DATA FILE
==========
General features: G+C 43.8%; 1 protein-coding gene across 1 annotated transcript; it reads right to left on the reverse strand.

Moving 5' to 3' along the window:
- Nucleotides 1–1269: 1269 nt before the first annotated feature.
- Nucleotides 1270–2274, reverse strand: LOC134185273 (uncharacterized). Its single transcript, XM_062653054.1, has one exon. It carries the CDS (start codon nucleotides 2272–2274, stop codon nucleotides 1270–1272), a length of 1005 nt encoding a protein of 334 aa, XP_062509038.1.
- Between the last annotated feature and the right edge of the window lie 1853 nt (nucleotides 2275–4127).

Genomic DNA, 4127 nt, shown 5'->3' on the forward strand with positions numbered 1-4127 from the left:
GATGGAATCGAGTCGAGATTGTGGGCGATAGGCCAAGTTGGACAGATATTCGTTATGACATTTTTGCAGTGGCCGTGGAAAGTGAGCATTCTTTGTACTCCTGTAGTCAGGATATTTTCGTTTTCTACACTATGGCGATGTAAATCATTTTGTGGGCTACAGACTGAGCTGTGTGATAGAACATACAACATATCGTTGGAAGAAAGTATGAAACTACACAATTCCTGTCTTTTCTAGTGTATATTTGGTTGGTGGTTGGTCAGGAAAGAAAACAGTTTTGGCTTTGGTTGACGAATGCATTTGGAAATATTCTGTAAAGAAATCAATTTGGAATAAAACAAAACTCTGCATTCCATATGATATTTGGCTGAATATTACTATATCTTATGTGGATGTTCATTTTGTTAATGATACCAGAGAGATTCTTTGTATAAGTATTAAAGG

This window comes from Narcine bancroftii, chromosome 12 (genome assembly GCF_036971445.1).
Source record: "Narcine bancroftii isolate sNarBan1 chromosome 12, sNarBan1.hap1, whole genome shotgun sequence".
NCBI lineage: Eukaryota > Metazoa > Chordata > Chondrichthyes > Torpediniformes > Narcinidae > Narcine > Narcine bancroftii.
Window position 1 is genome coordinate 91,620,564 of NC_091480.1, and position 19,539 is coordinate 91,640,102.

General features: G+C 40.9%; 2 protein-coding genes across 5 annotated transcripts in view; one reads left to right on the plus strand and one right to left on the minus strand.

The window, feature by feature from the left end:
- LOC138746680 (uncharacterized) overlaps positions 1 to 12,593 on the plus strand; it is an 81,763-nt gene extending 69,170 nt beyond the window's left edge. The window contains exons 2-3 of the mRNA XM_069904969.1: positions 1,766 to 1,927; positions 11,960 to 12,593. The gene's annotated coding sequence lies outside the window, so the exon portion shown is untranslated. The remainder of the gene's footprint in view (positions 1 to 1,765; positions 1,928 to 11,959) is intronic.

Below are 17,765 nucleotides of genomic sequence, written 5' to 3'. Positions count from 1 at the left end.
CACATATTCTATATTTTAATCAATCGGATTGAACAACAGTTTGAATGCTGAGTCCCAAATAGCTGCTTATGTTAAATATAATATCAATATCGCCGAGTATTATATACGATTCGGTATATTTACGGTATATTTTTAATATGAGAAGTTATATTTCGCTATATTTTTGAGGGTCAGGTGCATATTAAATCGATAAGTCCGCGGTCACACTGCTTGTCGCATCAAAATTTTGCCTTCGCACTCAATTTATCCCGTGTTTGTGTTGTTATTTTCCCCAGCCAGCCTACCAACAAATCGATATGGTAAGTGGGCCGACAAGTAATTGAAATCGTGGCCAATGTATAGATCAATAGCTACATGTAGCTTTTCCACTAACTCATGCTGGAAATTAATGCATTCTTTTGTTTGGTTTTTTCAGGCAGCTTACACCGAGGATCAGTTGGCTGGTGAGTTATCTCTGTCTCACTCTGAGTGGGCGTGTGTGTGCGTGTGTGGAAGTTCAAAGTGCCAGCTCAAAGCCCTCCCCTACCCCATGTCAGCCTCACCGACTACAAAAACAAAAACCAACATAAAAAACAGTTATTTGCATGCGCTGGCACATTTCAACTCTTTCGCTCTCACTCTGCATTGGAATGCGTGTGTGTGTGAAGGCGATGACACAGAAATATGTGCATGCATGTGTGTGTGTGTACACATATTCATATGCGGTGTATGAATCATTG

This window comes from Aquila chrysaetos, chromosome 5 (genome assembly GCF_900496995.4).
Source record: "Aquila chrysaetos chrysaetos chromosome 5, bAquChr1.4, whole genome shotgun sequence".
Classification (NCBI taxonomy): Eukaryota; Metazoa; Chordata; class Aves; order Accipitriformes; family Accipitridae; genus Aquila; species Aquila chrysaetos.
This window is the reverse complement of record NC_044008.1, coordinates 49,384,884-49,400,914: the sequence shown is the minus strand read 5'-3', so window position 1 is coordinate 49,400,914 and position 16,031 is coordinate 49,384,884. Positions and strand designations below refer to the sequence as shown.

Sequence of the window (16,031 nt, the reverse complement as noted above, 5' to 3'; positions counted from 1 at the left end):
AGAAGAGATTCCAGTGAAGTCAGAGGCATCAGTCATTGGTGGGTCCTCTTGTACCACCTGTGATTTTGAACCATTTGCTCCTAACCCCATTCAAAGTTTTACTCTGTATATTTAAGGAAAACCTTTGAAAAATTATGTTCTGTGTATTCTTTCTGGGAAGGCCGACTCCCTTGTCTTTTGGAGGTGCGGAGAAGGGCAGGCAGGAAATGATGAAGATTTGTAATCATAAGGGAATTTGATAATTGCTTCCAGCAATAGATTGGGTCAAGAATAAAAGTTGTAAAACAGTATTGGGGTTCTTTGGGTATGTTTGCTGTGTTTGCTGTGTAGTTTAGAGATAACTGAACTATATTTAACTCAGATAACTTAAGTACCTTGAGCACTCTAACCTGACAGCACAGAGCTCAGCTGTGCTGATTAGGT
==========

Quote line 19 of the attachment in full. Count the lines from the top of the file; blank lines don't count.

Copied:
Classification (NCBI taxonomy): Eukaryota; Metazoa; Chordata; class Aves; order Accipitriformes; family Accipitridae; genus Aquila; species Aquila chrysaetos.